All referrals will be screened for eligibility by a member of the research team. Informed consent will be obtained and caregivers will be provided with a caregiver information sheet and study brochure. The researcher will verbally go through the caregiver information sheet, study brochure and consent form for all caregivers of eligible participants. Interpreter services may be utilized to assist with obtaining informed consent when caregivers are identified with non-English speaking backgrounds.
It is possible that some caregivers will identify as having literacy issues. In such instances, additional time will be allocated to explain the study and obtain informed consent . The additional time used to obtain informed consent will include the “teach back” method to ensure that the caregivers understand the risks and processes involved in participating in the study .
An independent biostatistician will generate a randomisation list, which will include block size permutations of n = 5 to ensure an equal number of participants enrolled in each group and to minimise selection and accidental bias . Model of care allocation (allied health versus medical first pathway) will be assigned by a clinic nurse independent of the research team following enrolment. The opening of concealed sequentially numbered opaque envelopes which contain the group allocation will only be completed by the clinic nurses at each site.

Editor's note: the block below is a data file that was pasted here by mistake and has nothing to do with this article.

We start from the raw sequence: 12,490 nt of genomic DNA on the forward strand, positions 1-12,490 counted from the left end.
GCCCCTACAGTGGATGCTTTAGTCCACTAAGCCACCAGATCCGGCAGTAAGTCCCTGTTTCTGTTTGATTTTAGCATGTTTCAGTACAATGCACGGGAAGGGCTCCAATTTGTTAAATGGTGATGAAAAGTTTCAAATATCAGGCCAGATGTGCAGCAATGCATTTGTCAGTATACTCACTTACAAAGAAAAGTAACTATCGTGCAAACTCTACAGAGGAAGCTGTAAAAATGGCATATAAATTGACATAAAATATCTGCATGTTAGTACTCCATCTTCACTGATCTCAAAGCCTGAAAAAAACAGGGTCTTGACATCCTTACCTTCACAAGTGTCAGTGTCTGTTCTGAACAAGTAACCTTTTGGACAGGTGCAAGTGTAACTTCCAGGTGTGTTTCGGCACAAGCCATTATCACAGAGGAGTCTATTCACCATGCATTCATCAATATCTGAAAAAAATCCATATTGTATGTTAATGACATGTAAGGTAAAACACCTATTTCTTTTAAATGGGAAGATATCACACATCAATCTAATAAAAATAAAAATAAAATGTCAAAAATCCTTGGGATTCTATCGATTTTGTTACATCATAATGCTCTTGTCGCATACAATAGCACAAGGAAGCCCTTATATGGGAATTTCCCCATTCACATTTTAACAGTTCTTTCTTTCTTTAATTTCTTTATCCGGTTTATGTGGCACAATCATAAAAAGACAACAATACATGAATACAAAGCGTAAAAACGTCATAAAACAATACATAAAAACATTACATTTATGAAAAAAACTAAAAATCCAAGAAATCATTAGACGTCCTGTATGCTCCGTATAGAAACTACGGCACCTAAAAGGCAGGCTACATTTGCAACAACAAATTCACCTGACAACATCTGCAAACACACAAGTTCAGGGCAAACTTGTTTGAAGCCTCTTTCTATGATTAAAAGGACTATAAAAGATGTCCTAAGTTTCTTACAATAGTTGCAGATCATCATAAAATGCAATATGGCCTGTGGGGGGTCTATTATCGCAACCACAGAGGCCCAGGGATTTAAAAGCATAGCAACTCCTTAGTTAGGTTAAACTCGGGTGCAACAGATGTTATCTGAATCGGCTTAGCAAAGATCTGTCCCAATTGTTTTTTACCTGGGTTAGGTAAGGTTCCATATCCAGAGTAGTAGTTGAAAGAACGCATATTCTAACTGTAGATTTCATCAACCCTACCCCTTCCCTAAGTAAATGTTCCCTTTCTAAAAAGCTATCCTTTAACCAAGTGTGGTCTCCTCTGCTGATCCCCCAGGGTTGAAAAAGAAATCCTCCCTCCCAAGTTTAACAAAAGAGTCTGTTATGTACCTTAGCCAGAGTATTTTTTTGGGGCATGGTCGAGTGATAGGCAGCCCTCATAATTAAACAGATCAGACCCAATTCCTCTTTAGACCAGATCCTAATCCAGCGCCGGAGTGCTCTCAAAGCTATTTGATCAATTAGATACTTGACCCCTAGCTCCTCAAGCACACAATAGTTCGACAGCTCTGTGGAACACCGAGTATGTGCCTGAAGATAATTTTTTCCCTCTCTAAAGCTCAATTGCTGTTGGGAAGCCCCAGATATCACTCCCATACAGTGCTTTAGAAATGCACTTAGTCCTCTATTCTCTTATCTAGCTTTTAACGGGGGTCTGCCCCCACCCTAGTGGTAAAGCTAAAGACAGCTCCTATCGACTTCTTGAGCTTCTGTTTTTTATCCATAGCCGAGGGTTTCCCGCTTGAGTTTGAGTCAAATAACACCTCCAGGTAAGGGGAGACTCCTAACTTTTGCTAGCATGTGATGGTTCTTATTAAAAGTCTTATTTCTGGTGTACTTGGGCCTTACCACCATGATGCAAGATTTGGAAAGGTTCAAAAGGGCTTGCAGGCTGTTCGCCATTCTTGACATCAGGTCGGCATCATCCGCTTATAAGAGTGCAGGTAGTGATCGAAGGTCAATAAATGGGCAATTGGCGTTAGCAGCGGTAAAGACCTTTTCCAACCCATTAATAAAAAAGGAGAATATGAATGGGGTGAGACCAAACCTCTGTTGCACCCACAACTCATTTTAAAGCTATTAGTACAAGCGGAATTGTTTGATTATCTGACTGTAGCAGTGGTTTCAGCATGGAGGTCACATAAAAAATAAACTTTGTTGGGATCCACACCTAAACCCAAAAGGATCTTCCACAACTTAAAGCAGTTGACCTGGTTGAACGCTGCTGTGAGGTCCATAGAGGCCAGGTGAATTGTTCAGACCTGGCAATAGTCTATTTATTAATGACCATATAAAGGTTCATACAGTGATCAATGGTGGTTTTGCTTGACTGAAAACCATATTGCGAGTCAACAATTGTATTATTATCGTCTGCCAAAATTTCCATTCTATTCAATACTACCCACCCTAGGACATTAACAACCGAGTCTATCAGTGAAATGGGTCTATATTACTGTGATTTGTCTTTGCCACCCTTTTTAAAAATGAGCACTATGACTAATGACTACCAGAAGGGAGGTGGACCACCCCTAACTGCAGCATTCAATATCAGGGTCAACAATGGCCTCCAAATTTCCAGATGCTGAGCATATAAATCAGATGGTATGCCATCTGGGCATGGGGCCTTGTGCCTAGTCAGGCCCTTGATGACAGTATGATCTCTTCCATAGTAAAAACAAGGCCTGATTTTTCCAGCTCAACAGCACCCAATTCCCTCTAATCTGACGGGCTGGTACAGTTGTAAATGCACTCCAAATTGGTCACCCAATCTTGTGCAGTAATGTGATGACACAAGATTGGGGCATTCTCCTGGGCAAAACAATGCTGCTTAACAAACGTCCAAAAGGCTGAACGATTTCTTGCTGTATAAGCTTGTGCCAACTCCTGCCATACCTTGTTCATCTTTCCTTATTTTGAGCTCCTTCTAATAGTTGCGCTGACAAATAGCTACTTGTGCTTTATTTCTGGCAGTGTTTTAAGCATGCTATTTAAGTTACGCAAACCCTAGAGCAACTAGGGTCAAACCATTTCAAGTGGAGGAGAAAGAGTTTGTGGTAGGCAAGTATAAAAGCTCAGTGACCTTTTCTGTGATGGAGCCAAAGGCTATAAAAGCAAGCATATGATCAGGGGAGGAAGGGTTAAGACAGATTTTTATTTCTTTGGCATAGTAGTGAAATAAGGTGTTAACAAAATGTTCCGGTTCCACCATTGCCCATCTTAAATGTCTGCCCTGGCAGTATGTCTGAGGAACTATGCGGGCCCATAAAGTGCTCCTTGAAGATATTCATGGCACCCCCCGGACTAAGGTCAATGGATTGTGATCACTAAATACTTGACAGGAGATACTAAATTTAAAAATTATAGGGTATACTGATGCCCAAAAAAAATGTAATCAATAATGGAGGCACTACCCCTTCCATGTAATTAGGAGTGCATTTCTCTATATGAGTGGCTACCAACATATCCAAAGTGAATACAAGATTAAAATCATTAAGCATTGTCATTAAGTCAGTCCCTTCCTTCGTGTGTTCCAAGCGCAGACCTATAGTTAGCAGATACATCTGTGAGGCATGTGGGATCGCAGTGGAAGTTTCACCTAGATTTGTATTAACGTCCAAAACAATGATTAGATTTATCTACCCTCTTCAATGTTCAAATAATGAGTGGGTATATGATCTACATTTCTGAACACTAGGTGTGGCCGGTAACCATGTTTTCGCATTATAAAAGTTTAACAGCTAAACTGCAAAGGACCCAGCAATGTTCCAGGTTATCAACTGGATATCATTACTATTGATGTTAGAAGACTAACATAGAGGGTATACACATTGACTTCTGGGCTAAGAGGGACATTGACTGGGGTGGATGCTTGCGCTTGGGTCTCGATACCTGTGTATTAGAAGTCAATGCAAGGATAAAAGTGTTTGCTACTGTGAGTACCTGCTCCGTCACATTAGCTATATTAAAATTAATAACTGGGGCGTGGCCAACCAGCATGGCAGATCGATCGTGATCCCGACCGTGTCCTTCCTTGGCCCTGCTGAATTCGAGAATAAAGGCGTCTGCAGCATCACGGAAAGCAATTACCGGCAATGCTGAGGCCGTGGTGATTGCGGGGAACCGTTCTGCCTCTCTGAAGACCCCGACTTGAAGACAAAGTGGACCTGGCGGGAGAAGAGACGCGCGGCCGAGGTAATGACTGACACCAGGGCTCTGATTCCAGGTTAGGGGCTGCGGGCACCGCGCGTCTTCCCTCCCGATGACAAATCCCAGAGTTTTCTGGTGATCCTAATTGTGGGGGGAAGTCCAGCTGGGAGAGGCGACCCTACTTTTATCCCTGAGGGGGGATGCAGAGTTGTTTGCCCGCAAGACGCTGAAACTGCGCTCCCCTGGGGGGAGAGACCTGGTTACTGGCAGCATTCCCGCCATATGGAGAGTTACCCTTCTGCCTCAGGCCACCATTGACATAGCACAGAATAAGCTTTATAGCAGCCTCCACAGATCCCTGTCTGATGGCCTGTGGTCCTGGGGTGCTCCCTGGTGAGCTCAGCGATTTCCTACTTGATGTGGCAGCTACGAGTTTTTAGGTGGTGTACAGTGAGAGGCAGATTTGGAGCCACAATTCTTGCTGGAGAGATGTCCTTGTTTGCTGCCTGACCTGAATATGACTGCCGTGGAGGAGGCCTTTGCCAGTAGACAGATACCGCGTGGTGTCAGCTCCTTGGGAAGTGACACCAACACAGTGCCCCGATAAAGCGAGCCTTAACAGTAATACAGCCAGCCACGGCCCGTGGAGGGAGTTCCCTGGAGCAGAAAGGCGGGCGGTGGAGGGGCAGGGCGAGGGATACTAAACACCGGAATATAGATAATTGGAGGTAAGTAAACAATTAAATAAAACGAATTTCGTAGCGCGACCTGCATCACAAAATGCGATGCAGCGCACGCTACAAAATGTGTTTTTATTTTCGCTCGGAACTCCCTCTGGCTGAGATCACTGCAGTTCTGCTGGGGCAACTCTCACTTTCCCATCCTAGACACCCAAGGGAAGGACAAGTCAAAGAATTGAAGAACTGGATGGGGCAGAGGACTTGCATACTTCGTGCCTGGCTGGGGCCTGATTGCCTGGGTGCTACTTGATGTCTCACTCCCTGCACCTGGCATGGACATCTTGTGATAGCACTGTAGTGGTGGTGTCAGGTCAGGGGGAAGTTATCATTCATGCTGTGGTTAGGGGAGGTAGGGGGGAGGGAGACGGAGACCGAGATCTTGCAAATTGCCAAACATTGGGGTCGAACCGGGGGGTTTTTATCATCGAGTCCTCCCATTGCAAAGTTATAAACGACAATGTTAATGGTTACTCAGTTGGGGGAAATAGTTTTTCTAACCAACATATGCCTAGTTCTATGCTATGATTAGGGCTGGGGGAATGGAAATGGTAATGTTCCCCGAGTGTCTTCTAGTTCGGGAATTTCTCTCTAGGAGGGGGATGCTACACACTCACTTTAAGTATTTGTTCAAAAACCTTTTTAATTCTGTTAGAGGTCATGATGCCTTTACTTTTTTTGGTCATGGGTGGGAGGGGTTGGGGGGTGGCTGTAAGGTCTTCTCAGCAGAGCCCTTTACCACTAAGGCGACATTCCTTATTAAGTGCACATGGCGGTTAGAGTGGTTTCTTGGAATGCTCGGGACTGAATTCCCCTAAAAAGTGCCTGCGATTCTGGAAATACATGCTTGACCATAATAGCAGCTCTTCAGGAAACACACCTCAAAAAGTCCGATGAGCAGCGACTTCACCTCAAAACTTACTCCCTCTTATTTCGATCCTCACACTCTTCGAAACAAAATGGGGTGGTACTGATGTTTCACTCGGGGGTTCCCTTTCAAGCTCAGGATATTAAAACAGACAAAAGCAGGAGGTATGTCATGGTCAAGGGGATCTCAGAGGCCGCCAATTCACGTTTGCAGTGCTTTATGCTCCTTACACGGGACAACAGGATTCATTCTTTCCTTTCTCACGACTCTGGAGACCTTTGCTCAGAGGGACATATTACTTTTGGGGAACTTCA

Blinding will be maintained by emphasising to intervention staff and participants that each model of care adheres to best practice principles, and each is advocated by certain professionals to be superior for the assessment of ASD in children. Except for the interventionists (i.e. paediatricians and allied health staff) and clinic nurse, study investigators and staff will be blinded to group allocation of the participants. The trial will adhere to established procedures to maintain separation between the study research assistant that takes outcome measurements and the healthcare staff that deliver the intervention. The research assistant will obtain all outcome measurements and will not be informed of the group assignment. All investigators, staff, and participants will be kept masked to outcome measurements and trial results until the conclusion of the study.